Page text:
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Revoke Suu Kyi’s honorary Canadian citizenship, human-rights lawyer Cotler urges

Aung San Suu Kyi, the de facto leader of Myanmar, speaks during an even at Yangon University on Tuesday, Aug. 28, 2018.

ANN WANG

Renowned international human-rights lawyer and former Liberal cabinet minister Irwin Cotler is calling on the government to revoke Aung San Suu Kyi’s honorary Canadian citizenship amid mounting criticism of Myanmar’s de facto leader for her failure to prevent the displacement of hundreds of thousands of Rohingya Muslims.

Mr. Cotler said a scathing United Nations report proves that Ms. Suu Kyi does not belong in the exclusive group of only six honorary Canadian citizens, which includes Nelson Mandela, Malala Yousafzai and the Dalai Lama. The report, released on Monday, faulted Ms. Suu Kyi – a Nobel Peace Prize laureate – for failing to use her “moral authority” to prevent the violence that has forced nearly 725,000 Rohingya, an ethnic minority in Myanmar, to flee to neighbouring Bangladesh. With the world awaiting her response, the Guardian reported that Ms. Suu Kyi was silent on the allegations during a public appearance in Myanmar on Tuesday, choosing to talk about poetry and literature instead.

“In my view, as a result of this report, she does not belong in that pantheon of heroes,” Mr. Cotler said.

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“Would we have appointed her to be an honorary citizen if that issue were now to arise? I am sure the answer would be no. In fact, I don’t believe there could now be a nomination for an honorary citizenship.”

Amnesty International Canada also said it is time for the government to rethink Ms. Suu Kyi’s honorary citizenship.

“It is likely time for the Canadian government to consider whether her honorary Canadian citizenship can in any way be leveraged to increase the pressure on her to assert sorely needed human-rights leadership or whether it is time to consider revoking that honour,” said Alex Neve, Amnesty International Canada’s secretary-general.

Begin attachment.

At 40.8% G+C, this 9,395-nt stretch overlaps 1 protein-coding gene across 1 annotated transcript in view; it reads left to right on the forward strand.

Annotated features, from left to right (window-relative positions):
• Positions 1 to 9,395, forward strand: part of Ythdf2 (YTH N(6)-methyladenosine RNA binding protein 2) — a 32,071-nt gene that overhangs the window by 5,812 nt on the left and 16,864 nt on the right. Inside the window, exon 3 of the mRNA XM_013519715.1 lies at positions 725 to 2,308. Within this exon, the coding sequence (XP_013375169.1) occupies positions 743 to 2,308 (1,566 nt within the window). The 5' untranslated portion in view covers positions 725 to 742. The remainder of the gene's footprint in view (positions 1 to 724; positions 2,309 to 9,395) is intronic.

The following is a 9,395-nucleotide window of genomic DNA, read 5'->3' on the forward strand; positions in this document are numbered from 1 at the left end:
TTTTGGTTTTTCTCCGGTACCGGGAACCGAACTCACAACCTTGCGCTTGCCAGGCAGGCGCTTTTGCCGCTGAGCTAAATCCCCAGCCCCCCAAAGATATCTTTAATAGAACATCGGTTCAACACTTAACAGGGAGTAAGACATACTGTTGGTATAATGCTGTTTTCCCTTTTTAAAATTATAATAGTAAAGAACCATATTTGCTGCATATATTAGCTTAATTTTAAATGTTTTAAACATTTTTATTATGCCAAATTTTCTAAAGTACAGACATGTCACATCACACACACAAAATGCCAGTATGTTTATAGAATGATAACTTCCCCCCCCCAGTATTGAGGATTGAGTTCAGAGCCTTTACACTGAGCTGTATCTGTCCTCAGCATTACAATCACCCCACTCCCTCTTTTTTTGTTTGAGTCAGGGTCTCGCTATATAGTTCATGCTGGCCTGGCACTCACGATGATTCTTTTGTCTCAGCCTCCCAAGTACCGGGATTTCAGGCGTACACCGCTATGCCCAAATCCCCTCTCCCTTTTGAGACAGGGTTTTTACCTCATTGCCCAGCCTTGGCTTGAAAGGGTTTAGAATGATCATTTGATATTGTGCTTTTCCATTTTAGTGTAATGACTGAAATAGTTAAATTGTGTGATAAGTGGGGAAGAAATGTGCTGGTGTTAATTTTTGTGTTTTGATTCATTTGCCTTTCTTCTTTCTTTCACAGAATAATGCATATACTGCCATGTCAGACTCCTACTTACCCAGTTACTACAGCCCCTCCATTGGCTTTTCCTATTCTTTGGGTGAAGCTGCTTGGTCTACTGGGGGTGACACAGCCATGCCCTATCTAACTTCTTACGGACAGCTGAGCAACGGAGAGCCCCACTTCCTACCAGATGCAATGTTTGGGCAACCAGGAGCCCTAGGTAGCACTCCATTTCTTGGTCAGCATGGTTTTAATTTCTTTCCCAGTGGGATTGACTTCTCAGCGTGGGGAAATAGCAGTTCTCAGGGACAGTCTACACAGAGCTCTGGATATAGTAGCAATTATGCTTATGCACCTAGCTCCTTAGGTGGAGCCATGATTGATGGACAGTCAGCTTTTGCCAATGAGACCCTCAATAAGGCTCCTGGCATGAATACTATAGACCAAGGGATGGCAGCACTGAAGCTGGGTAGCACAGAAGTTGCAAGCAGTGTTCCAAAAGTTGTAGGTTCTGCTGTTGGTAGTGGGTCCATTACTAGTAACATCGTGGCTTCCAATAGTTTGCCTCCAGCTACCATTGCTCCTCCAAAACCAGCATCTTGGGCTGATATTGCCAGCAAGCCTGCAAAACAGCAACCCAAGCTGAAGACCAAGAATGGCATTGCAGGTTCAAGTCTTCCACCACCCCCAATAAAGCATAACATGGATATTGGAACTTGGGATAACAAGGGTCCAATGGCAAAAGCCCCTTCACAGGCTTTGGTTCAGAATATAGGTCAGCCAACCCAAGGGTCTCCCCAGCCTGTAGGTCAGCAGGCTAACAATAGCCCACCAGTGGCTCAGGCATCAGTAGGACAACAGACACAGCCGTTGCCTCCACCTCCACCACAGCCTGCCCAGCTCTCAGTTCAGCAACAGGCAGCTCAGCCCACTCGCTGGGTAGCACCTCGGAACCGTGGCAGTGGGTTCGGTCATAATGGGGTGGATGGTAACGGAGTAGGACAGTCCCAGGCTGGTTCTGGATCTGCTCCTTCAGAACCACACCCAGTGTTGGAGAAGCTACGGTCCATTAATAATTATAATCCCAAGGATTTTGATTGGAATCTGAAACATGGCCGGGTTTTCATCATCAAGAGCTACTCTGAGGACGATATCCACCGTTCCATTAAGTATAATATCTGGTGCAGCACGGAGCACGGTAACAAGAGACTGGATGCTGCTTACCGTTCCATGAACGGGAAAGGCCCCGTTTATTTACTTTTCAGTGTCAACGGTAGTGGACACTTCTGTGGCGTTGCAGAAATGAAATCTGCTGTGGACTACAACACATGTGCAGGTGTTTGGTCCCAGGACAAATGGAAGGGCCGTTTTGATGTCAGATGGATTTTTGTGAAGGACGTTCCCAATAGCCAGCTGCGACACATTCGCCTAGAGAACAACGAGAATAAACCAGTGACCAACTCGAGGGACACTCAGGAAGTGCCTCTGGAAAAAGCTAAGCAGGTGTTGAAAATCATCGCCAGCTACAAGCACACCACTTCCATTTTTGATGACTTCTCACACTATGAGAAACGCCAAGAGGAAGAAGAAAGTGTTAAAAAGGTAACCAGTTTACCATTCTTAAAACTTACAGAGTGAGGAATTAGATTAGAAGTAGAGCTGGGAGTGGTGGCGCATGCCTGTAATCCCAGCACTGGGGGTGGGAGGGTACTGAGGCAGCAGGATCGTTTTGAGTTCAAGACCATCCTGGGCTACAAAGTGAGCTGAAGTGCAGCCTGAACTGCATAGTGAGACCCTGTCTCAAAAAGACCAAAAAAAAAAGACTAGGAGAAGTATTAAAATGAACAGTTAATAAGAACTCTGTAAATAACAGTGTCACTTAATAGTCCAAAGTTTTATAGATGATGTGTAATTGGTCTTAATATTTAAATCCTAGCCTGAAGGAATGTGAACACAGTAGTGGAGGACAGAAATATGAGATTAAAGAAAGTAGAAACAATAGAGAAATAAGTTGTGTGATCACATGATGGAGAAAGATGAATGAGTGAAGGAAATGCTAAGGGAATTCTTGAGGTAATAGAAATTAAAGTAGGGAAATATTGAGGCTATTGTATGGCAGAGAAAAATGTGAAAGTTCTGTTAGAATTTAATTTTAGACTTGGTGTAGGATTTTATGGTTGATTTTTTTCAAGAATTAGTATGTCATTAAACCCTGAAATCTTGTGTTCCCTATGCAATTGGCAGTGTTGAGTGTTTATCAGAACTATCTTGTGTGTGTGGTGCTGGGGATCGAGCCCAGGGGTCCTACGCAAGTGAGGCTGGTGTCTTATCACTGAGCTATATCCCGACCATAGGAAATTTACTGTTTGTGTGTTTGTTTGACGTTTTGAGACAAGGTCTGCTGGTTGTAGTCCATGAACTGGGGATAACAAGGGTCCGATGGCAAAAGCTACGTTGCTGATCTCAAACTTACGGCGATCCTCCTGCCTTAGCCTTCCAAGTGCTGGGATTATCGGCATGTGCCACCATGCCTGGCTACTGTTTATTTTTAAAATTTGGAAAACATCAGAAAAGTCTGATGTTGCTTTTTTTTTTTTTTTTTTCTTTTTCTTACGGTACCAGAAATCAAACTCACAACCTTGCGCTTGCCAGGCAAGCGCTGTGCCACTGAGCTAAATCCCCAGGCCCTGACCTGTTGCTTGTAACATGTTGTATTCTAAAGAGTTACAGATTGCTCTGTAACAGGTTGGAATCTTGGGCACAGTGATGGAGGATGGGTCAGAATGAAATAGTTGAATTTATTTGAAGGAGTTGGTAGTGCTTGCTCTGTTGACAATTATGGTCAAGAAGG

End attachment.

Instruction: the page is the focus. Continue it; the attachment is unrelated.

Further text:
Ms. Suu Kyi continues to be stripped of other honours in Canada and around the world. Earlier this month, the Canadian Museum for Human Rights in Winnipeg removed a reference to Ms. Suu Kyi in one of its exhibits.

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Mr. Cotler said Parliament should be given the opportunity to reconsider whether Ms. Suu Kyi is still deserving of her honorary citizenship. While there is no precedent for revoking the honour, the procedure would be the same as awarding it.

In 2007, the House of Commons unanimously passed a motion, tabled by then-prime minister Stephen Harper, to grant Ms. Suu Kyi honorary citizenship. That means the honour would have to be revoked through a similar motion tabled by an MP.

However, none of the major federal political parties have stepped up and called for the stripping of Ms. Suu Kyi’s honorary citizenship.

Would we have appointed her to be an honorary citizen if that issue were now to arise? I am sure the answer would be no. In fact, I don’t believe there could now be a nomination for an honorary citizenship.

— Irwin Cotler, international human-rights lawyer

A senior government official, who was not authorized to speak publicly, said the revocation of Ms. Suu Kyi’s honorary citizenship would not help diplomatic efforts to resolve the crisis or the well-being of Rohingya refugees. They also said it would fly in the face of Prime Minister Justin Trudeau’s famous 2015 federal-election line – “a Canadian is a Canadian is a Canadian.” Mr. Trudeau made the comment during a fiery debate with Mr. Harper about citizenship revocation for convicted terrorists, arguing that doing so devalues the citizenship of every Canadian.

The Conservatives and the NDP did not respond to repeated requests for comment about their position on Ms. Suu Kyi’s honorary citizenship.

John Packer, former assistant to the UN Special Rapporteur on human rights in Myanmar, said the debate around citizenship revocation is an “extremely touchy and divisive issue” in Canadian politics.

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“My supposition is that the politicians are simply wary to go down that path and that they perhaps don’t have confidence that the people of Canada can distinguish between real citizenship and honorary citizenship,” said Mr. Packer, now a law professor at the University of Ottawa.

Honorary citizens do not have any Canadian rights or privileges, according to the Immigration Department. Pakistani girls’ education advocate Malala Yousafzai – Canada’s newest honorary citizen – even joked about the limitation of the honour during her speech to the House of Commons last year.

“I am grateful to be an honorary member of your nation of heroes, though I still require a visa,” Ms. Yousafzai said as the House burst into laughter.

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